Broken heart syndrome sees an increase during pandemic

St. Bernards cardiologist explains why

Broken heart syndrome sees an increase during pandemic

JONESBORO, Ark. (KAIT) - Have you heard of the broken heart syndrome? Medically, it is also known as Takotsubu Cardiomyopathy and the syndrome can be caused by emotional and physical stress.

”It was described in patients who face very bad news. Who has lost a loved one or bad financial news or something of that sort and that’s why it was called the broken heart syndrome initially,” St. Bernards Cardiologist, Dr. Ahmed Ahmed said.

More doctors are seeing more patients with this condition since the pandemic and one of those doctors is Dr. Ahmed.

“It’s (Takotsubu cardiomyopathy) also called a lot of other things like apical ballooning syndrome, stress cardiomyopathy and, of course, broken heart syndrome,” Ahmed said.

Ahmed says the Japanese word means pot or jar that has a narrow neck and rounded bottom; a tool usually used to catch octopus. The syndrome usually happens when the heart weakens from physical and emotional stress.

“The reason they call it Takotsubu is because the heart looks exactly like that when this syndrome effects it,” Ahmed said.

So what exactly are the symptoms of broken heart syndrome?

“If you start having the symptoms chest pain, shortness of breath, these are the most two common symptoms of Takotsubu cardiomyopathy, you need to call. And you need to call 911 because that’s the fastest way we can get to you,” Ahmed said.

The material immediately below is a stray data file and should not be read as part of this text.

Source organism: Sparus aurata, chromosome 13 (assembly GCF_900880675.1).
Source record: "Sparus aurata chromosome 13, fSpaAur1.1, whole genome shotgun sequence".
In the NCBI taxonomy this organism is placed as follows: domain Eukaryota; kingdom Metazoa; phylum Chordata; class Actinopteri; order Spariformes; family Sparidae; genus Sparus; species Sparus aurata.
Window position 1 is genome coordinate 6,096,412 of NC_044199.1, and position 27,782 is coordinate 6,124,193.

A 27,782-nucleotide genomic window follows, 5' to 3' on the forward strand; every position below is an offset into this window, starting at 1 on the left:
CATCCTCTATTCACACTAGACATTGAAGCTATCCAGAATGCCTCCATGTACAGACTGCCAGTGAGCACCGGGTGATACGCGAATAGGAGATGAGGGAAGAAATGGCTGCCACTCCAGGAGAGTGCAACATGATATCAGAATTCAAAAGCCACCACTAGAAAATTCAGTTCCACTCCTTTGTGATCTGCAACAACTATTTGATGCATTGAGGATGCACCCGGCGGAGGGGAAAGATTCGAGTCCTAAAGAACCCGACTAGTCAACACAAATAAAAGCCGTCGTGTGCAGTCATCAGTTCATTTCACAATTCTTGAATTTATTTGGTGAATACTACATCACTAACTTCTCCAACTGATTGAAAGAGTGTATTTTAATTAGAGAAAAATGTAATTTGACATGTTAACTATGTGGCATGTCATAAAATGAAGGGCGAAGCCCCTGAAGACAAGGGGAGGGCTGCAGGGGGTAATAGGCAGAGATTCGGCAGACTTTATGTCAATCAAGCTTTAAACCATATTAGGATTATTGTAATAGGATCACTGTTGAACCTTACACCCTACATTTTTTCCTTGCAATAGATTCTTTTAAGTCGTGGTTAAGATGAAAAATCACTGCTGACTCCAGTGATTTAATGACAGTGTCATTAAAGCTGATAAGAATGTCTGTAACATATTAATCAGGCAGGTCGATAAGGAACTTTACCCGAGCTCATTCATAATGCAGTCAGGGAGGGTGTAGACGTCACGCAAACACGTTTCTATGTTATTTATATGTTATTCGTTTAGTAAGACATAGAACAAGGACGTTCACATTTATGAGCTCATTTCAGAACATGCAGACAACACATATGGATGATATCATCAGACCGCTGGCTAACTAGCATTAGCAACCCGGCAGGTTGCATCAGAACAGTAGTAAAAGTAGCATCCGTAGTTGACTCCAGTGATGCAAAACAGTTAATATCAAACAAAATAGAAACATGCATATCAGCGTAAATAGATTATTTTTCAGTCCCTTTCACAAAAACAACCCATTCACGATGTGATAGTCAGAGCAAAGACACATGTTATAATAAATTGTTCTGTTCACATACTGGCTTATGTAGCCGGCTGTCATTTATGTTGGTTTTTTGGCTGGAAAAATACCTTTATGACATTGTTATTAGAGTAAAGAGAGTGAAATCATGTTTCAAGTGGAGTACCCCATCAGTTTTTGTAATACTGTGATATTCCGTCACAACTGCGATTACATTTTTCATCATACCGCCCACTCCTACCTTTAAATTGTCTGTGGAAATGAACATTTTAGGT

The syndrome looks and feels very close to a heart attack.

However, there is some good news.

“Stress cardiomyopathy or Takotsubu cardiomyopathy is in the vast majority a very benign condition,” Ahmed said

Many of the patients may have to stay at the hospital for a period of time, but with care, they can be nursed back to health.

“About 96 percent of the patients that will get this condition will recover completely.”

He says during these stressful times look for those who truly care about you including your medical provider. During these times, he has connected with many patients in the comfort of their home making sure they are in good standing.

But also, he says as a community, we have to understand that we are all under extreme stress and this is a time to lean on another.

“The physical and emotional stress is probably going to be something that we have to learn to live with and learn how to distress. Get together as a community and as a family and get our selves in a situation where we learn how to comfort each other and help each other out,” Ahmed said.

Dr. Ahmed says during these stressful times, it’s truly important for you to still take walks, talk to family as often as you can; just find the best ways to avoid the broken heart syndrome.

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